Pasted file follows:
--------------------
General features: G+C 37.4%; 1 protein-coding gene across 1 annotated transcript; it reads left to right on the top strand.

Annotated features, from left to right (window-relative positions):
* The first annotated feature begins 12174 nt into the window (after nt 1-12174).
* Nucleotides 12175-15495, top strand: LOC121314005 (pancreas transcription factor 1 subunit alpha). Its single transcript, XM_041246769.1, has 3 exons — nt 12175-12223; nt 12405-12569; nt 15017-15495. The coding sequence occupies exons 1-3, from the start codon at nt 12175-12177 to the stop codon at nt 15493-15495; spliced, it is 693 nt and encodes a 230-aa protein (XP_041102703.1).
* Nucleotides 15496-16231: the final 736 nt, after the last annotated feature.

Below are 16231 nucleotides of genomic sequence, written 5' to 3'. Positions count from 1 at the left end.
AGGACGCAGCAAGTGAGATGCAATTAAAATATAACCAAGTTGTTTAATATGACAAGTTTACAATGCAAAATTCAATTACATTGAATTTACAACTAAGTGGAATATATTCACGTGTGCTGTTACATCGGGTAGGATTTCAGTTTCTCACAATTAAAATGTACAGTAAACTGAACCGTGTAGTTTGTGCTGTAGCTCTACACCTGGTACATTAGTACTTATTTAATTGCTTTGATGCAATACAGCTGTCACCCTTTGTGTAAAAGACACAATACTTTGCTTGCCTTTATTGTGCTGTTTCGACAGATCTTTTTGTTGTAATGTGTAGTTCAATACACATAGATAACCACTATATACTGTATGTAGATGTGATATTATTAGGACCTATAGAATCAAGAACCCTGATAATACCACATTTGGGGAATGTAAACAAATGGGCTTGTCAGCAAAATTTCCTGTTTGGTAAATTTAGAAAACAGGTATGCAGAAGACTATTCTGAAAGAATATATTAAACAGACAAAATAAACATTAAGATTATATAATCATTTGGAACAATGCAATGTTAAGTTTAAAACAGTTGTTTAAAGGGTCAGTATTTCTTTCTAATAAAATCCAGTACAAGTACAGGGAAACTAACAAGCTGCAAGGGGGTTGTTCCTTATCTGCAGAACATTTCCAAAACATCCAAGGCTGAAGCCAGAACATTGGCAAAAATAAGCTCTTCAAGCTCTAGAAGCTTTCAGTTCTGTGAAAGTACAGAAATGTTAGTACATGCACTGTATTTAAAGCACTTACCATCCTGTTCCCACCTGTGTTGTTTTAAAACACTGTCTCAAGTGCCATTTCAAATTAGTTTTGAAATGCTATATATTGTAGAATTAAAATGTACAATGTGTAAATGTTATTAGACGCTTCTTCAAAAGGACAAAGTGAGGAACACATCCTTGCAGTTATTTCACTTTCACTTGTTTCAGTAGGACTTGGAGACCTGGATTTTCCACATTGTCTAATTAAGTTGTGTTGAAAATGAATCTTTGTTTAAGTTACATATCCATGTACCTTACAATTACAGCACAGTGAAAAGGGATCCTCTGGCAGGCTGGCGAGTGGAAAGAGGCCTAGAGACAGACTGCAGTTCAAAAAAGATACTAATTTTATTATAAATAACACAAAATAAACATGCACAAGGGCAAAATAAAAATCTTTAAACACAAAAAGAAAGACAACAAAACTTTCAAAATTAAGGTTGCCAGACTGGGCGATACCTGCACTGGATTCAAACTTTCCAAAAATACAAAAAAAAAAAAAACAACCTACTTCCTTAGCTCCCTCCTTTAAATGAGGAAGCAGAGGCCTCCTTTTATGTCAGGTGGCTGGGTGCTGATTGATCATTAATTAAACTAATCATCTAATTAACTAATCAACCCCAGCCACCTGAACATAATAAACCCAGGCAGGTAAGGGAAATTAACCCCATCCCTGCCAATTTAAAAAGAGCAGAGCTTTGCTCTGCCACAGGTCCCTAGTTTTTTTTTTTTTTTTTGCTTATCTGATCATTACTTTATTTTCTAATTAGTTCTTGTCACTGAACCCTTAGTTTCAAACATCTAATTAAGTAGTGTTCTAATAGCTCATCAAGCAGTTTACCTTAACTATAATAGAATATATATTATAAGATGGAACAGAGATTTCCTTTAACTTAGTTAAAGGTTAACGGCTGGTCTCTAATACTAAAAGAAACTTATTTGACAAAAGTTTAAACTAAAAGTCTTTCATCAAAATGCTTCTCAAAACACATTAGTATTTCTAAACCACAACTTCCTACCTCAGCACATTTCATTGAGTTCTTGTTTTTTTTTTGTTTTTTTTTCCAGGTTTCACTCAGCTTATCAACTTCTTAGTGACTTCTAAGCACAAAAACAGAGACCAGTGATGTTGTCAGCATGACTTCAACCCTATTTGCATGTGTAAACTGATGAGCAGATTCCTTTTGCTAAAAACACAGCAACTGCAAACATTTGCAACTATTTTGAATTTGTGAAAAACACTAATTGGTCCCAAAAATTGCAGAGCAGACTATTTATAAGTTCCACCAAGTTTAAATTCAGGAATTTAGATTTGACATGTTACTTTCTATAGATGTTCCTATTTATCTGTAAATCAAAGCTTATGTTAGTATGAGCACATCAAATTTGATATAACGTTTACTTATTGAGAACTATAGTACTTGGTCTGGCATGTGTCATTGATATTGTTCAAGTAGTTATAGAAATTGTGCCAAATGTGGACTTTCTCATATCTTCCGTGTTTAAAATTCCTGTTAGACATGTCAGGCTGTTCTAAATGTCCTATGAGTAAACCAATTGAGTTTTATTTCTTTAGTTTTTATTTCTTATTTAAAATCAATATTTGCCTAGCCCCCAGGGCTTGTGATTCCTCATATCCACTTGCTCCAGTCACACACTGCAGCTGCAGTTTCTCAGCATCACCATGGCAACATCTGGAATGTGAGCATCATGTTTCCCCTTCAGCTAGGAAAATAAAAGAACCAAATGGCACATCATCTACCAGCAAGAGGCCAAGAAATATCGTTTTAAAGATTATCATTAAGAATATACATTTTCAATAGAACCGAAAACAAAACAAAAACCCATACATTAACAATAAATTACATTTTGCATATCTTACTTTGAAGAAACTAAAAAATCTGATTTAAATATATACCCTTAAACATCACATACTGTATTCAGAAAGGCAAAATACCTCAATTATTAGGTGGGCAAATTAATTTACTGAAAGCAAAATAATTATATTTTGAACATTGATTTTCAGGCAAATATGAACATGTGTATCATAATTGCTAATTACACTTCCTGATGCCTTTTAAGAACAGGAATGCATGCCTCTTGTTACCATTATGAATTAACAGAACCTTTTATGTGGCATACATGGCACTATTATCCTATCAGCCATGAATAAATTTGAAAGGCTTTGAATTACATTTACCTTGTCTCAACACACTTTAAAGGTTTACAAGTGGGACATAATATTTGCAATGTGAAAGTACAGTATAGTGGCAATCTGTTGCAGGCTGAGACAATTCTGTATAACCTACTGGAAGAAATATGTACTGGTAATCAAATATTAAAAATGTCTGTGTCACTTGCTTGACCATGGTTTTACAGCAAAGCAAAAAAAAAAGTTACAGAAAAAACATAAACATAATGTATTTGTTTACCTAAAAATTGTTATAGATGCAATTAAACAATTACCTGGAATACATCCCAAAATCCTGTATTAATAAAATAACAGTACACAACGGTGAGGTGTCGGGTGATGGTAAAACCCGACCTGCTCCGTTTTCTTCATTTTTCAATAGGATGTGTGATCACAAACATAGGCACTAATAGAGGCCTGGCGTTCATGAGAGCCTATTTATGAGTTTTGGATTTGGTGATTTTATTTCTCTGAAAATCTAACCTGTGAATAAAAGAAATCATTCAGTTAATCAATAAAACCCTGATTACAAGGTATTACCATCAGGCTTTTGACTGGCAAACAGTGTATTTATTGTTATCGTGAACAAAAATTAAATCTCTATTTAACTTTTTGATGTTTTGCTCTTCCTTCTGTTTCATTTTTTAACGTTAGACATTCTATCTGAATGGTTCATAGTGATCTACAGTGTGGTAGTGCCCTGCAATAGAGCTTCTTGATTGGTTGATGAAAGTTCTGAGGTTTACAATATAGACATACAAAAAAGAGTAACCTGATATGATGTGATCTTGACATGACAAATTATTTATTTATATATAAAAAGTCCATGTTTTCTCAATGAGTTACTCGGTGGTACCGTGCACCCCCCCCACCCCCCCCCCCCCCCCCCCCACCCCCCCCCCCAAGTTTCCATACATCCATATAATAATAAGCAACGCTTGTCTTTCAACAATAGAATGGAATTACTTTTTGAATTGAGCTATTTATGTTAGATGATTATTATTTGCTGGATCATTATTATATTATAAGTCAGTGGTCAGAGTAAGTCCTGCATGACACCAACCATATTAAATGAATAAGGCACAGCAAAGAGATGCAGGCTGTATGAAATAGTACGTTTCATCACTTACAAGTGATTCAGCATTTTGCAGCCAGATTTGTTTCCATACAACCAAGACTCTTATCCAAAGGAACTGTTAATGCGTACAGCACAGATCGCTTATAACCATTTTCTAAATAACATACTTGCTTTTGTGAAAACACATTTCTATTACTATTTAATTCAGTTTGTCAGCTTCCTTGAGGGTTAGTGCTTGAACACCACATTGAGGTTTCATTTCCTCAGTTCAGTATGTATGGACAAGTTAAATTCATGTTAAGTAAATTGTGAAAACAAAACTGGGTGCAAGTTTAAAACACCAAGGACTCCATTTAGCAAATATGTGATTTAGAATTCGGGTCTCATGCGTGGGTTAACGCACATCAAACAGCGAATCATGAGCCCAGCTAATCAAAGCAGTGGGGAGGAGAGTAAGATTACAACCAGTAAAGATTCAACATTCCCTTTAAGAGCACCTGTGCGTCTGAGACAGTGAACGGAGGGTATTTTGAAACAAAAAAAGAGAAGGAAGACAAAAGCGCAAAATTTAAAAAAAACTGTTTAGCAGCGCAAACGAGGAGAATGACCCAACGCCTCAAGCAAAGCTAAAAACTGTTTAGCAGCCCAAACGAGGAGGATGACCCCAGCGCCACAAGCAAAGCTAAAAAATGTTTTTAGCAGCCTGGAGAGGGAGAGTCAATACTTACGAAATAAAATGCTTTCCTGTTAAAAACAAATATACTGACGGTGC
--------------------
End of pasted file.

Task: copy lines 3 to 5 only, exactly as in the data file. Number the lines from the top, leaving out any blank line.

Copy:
* The first annotated feature begins 12174 nt into the window (after nt 1-12174).
* Nucleotides 12175-15495, top strand: LOC121314005 (pancreas transcription factor 1 subunit alpha). Its single transcript, XM_041246769.1, has 3 exons — nt 12175-12223; nt 12405-12569; nt 15017-15495. The coding sequence occupies exons 1-3, from the start codon at nt 12175-12177 to the stop codon at nt 15493-15495; spliced, it is 693 nt and encodes a 230-aa protein (XP_041102703.1).
* Nucleotides 15496-16231: the final 736 nt, after the last annotated feature.